Thursday, October 13, 2011

A Subtle Invasion (So Far)

My younger daughter and I were able to enjoy the recently warm (and dry weather) earlier this week and did some nice local hikes. One of her favorite hikes a couple times each year is to visit JSOL (Janesville School Outdoor Laboratory) which is also known as the Robert O. Cook Arboretum (160 acres of woodlands owned by the Janesville School District). Our older daughter has been out there many times with various classes over the years and my younger daughter (now 11) and I have hiked this space since she was two. Highlights include lots of nice trails, a stream with a beaver dam, lots of frogs and some neat swampy areas that are loaded with skunk cabbage (Symplocarpus foetidus) that we see in late March each spring. The woods contain all sorts of nice oaks, hickories, basswoods, maples and other native understory trees. However, as is the case with most of our woodlands in the United States, the infiltration of unwanted visitors was apparent. While most of us are familiar with European buckthorn (Rhamnus cathartica) and garlic mustard (Alliaria petiolata), there are some other thugs starting to set a foothold in our woodlands and most would be overlooked by those not familiar with the native range of these plants. Ironically, most of these invasive plants were introduced as landscape plants before they were considered as potential threats to our woodlands and less managed landscapes. All the pictures here were taken at JSOL but could be taken in most of our Southern WI woodlands. For example, the top picture shows Oriental bittersweet (Celastrus orbiculatus) which was introduced from Asia back in 1736 which continues to be a vigorous vine that constricts and engulfs native vegetation in its efforts to spread. We have it at RBG and remove it on sight.

Directly above and to the below left are just a few of the many samples of burning bush or winged euonymus (Euonymus alatus) that I saw peppered throughout the woodlands. The specimen above has lots of red seeds that will be distributed by birds and the resulting seedlings (see pink to the lower right) will establish and continue this sequence of reproduction. The timing of our hike coincided with the pinkish/red fall color of this shrub so the infiltration was very evident. Burning bush has become quite invasive in woodlands along the east coast and is banned as a landscape plant in Massachusetts with other states soon to follow. Dr. Laura Jull from UW-Madison (Dept. of Horticulture) has been doing a study on the variable seed production of different varieties of burning bush to determine those that have either more (or less) of a risk for seed dispersal. She contacted us regarding our observations on our varieties out in the gardens. It is not unlikely that burning bush will be listed as invasive in other states including WI in the coming years. To the right are the glossy hips of the multiflora rose (Rosa multiflora) which was prevalent throughout JSOL and can be found throughout many Southern WI woodlands as well as further South and East. Ironically, again, this plant was introduced from Japan in 1886 as potential root stock for roses and was promoted in the 1930s thru 1960s as control for soil erosion, a great "living fence" and a food/cover source for wildlife. Well, wildlife has spread it near and far and this plant has enjoyed free range of woodlands in our area and is quite aggressive to say the least.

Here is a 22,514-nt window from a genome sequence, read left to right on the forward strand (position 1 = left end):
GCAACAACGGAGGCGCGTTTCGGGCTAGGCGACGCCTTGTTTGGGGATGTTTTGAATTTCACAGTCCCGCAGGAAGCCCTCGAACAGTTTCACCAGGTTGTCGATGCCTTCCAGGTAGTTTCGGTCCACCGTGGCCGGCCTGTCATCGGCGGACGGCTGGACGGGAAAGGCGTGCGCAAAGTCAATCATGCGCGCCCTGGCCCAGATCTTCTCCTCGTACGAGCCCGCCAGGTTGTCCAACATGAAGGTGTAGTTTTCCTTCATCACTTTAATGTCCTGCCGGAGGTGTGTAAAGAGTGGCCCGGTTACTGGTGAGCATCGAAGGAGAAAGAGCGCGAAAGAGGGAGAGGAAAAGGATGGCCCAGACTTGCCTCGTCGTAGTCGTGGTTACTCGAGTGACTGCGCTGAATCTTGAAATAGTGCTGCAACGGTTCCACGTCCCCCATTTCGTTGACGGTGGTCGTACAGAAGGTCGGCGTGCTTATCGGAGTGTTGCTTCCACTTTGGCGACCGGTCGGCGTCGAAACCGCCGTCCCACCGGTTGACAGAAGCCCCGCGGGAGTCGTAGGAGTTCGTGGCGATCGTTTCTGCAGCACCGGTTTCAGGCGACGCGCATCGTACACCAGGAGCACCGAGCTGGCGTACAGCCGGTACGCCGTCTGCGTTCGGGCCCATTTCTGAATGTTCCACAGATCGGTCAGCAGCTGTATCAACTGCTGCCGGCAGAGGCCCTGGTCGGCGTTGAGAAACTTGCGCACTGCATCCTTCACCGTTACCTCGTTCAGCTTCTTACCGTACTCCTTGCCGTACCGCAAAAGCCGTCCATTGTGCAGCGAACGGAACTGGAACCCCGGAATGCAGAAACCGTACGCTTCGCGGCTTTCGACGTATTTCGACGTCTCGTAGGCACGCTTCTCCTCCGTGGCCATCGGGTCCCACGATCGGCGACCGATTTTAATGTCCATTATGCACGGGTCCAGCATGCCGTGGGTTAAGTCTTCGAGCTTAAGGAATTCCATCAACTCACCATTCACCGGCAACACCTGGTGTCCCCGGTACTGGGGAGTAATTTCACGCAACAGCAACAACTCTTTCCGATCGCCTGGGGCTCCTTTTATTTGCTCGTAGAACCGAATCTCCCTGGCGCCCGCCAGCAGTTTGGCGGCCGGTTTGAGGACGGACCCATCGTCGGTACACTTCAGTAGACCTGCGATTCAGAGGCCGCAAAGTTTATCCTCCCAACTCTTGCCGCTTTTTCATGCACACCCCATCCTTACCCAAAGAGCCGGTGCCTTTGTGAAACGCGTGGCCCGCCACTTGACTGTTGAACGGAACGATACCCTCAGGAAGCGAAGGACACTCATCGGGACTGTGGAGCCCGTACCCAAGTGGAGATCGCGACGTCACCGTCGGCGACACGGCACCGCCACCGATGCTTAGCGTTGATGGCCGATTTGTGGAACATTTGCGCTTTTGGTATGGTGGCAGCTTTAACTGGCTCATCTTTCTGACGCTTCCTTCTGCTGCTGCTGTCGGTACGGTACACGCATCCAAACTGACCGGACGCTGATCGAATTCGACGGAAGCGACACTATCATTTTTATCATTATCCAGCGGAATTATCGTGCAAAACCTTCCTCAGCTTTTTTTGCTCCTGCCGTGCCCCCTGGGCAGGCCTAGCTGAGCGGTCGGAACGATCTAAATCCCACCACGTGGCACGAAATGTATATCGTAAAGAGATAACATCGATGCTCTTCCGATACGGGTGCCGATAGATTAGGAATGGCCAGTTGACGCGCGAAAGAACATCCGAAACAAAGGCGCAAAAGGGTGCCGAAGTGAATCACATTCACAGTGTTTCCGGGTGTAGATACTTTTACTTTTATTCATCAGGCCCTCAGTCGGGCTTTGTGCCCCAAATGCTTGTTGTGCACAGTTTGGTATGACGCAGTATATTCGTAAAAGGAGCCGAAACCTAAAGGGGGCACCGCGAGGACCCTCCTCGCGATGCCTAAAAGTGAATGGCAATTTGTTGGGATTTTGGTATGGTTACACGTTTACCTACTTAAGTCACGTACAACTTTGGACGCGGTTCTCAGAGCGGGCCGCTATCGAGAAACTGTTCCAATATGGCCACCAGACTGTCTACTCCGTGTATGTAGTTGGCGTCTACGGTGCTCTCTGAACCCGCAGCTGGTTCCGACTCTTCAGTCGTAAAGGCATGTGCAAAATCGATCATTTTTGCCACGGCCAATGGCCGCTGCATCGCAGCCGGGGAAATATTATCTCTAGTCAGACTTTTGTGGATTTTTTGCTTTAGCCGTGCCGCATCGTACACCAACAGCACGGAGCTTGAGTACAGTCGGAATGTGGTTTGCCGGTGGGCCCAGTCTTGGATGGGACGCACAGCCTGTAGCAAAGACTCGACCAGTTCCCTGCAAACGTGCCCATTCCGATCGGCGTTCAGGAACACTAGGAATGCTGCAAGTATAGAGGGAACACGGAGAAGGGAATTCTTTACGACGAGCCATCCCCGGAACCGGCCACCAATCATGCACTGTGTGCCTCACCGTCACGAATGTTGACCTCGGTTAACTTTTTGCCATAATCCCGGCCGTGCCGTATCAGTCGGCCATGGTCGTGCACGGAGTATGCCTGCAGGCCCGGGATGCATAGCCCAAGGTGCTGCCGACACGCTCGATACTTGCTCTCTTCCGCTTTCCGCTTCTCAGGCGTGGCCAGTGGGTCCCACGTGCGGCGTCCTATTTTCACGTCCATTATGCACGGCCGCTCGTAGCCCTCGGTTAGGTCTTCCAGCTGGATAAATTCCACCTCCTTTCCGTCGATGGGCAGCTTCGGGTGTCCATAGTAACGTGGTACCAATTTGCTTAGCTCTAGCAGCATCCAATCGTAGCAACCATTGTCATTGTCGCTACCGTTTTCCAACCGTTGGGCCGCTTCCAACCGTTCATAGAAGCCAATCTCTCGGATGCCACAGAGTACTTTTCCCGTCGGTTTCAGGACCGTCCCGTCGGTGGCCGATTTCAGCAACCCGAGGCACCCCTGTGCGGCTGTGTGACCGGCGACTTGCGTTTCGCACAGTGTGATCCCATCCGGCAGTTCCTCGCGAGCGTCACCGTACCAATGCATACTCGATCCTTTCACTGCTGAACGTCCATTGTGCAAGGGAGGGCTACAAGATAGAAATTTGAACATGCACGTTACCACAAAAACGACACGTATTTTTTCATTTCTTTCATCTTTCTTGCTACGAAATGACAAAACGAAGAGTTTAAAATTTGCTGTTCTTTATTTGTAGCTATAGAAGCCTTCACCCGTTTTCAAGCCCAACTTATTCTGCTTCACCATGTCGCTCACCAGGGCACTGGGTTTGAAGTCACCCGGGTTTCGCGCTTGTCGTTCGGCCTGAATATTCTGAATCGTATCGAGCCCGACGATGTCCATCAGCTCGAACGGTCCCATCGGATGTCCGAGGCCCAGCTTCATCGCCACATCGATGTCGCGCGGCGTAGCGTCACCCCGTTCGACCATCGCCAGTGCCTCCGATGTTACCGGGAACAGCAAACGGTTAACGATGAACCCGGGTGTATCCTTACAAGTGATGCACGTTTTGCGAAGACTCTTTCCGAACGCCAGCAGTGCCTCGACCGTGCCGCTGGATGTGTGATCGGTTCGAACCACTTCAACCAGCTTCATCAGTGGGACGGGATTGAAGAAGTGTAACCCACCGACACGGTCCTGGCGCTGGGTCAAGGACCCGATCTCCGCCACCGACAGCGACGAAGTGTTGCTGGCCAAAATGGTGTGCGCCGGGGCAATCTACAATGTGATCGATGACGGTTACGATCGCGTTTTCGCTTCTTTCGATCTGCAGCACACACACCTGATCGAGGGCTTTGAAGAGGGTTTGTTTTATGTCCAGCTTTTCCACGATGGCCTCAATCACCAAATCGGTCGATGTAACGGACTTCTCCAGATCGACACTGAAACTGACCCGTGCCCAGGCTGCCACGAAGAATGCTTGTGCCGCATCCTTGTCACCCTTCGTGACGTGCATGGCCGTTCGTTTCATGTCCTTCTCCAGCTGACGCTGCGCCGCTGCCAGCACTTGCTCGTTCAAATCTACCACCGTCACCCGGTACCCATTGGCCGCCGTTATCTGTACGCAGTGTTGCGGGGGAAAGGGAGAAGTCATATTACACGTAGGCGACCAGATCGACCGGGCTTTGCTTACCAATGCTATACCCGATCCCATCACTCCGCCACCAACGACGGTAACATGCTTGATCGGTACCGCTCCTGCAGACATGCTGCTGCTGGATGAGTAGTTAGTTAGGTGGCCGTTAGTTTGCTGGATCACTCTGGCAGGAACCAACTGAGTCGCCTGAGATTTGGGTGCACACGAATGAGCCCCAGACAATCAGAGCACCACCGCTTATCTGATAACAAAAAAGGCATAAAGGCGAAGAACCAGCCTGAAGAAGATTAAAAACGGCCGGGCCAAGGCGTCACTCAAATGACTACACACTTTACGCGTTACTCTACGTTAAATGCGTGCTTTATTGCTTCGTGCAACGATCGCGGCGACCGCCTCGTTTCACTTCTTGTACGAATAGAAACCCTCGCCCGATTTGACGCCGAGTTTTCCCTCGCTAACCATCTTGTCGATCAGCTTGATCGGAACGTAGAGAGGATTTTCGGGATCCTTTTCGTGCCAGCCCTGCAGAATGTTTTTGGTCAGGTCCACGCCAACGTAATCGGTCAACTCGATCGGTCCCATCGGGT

Of equal concern is the Japanese barberry (Berberis thunbergii) which could be seen throughout JSOL (see next two pictures below). The orange fall color of the barberry made it quite conspicuous this week and the number of fruits on this widely distributed plant was concerning. I recall a spring blog of mine regarding a visit to JSOL (April) in that the "haze" of emerging green foliage in the understory of the woodlands was entirely Japanese barberry, leafing out before the native vegetation had started. As with burning bush (Euonymus alatus), it is possible that barberItalicry will be examined as a questionable landscape plant because of this spreading potential. There are currently many cultivars of Japanese barberry offered in the landscape industry and while fruiting volume is variable, this plant has already shown its thuggish tendencies in my mind. At the bottom are the fruits of the female European buckthorn (Rhamnus cathartica) awaiting consumption and subsequent dispersal by area birds. When I lived in MI (prior to coming to RBG), the buckthorn was "jail bar" thick thru woodlands that were not maintained. The entire understory of these woodlands was a shaded thicket of buckthorn that had edged almost everything else out (aside from garlic mustard). We are still removing buckthorn at RBG. If you have any buckthorn issues, you're headed in to the best season for control. As the rest of our native, deciduous woodland trees and shrubs turn a fall color and drop leaves, the buckthorn will retain glossy green leaves in to early November. This is a great way to locate all offenders. It is difficult to dig up the extensive roots and the wood is extremely hard and not easy to cut. However, we target late October for removal with a nice flush cut at ground level, followed by the focused and targeted painting of concentrated herbicide (Round-Up) directly on the cut trunk. We've seen very few "returnees" and this has been more effective than the daunting hand removal. Enjoy our woodlands but keep an eye out for those strangers that will continue to increase in population and negative impact on our woodlands.

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